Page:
Anyway, we need the national animal identification system, and we need to have a very bare minimum of that information that's in the hands of USDA fully accessible 24 hours a day and residing in your database in your control. We can certainly use a public/private partnership to get that very limited data there, but the good folks at USDA need access in order to protect our herd. Right now I'm a little bit worried that some of the things that are coming down it looks like USDA has been hamstrung by politics, by a very powerful lobbying group. We need to make a decision, we need to move this thing forward. We've been working on it for a couple of years. We don't need NAIS to fall victim to corporate greed. We don't need another Halliburton. We need to have a system that works for the producers and for the American people. And I urge you to keep that in the hands, that limited data in the hands of USDA. I'd like to thank Congressman Peterson in absence. He's worked hard on this project and been a very good supporter. So thank you very much. MODERATOR: We have time for about five more questions before some final comments from Congressman Gutknecht and Secretary Johanns. Go ahead with your question. First of all I'd like to thank you guys for coming up here. It's great to have the Ag Secretary from the Midwest who understands.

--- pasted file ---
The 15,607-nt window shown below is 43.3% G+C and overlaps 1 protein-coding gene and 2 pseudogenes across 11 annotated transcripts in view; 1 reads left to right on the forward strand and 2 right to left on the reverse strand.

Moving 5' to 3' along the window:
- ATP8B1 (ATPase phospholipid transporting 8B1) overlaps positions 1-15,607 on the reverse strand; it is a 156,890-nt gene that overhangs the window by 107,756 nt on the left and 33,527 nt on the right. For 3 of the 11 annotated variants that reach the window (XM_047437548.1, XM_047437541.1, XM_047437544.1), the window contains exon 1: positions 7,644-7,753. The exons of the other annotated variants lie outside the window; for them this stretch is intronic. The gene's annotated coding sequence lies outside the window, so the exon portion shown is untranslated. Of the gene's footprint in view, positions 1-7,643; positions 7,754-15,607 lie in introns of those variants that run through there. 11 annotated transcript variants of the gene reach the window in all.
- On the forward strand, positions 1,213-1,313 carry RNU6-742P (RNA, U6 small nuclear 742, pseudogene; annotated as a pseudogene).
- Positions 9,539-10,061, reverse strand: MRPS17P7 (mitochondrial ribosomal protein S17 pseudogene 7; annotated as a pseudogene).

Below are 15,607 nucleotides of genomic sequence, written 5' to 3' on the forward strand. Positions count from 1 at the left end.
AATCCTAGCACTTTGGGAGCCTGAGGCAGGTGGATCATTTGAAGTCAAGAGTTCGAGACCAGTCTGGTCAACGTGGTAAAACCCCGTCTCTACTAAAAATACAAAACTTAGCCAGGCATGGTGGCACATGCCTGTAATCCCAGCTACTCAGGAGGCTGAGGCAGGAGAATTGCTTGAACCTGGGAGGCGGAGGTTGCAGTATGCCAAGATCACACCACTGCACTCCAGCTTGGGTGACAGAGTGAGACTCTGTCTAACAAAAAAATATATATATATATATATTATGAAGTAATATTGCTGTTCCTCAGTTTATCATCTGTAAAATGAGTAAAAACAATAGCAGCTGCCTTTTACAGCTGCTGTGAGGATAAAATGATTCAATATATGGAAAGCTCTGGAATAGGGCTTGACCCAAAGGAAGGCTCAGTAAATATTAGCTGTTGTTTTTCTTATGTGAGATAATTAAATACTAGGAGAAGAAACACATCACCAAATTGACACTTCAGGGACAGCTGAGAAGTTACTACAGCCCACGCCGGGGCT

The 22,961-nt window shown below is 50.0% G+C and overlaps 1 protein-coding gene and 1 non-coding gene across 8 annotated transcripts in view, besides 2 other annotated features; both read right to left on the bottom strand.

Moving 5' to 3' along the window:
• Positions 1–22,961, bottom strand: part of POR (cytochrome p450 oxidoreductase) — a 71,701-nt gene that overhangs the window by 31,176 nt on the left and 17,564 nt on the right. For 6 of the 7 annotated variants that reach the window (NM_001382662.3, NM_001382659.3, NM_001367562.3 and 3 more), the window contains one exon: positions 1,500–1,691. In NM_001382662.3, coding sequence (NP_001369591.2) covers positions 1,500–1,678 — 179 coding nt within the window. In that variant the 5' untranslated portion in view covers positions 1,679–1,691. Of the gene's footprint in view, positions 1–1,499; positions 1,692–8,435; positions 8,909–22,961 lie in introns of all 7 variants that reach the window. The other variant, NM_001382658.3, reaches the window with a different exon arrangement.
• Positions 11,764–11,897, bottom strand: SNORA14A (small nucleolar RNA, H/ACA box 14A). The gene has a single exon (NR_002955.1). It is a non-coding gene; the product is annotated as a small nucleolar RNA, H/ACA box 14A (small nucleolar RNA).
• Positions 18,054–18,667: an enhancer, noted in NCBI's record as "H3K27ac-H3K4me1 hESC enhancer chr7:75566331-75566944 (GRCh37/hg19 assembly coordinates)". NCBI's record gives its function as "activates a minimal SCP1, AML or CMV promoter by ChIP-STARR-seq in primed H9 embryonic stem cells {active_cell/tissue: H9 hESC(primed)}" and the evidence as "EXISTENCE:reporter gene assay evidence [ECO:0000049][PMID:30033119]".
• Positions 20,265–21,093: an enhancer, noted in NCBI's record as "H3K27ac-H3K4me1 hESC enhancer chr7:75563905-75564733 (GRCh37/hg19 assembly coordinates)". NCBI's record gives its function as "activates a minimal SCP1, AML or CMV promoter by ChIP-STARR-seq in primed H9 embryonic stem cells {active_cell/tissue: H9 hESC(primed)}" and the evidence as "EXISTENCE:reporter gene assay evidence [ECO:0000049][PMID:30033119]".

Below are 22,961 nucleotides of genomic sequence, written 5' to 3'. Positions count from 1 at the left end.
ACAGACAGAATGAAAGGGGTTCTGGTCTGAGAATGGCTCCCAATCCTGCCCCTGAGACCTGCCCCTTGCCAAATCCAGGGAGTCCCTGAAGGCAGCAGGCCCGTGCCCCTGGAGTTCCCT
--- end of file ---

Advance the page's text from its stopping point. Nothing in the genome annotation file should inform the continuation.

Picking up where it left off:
MR. STEVE SCHLANGEN: My name is Steve Schlangen. I'm a dairy farmer from central Stearns County. Actually I live about a mile and a half out of a town called Farming. I'm on the board of directors for AMPI, which is one of the bigger Midwest diary coops, and I also represent dairy farmers in Minnesota on the board of directors of Minnesota Association of Co-ops. Over the last couple years our milk prices have been fairly decent, but we all remember what they were like in early 2000s, and at that time the MILC program was an absolute godsend for our dairy producers, especially the small ones. I'd like to thank Collin Peterson even though he's not here because he was in the trenches to get that done on that Conference Committee. And he's what really helped make this happen. But what we need to do I think is to extend the MILC program to coincide with the 2005 Farm Bill first of all. That needs to be done starting in September I believe. And right now we don't really need it because prices are high enough we really don't need the program, and it would be great if we'd never need the program. But we certainly would like to have it in place just for security. For our young farmers starting up they need to know where the bottom is to have a chance. Another thing I'd like to talk about is, we need fair trade and not free trade. That comes back to the MPCs. Just because they are over 40 percent protein they're not a dairy agreement, a dairy food that's just out of the question. I mean we got to have fair trade so that if it's a dairy product it's called a dairy product, it gets treated as a dairy product. We just can't compete on this global market with people that are subsidized or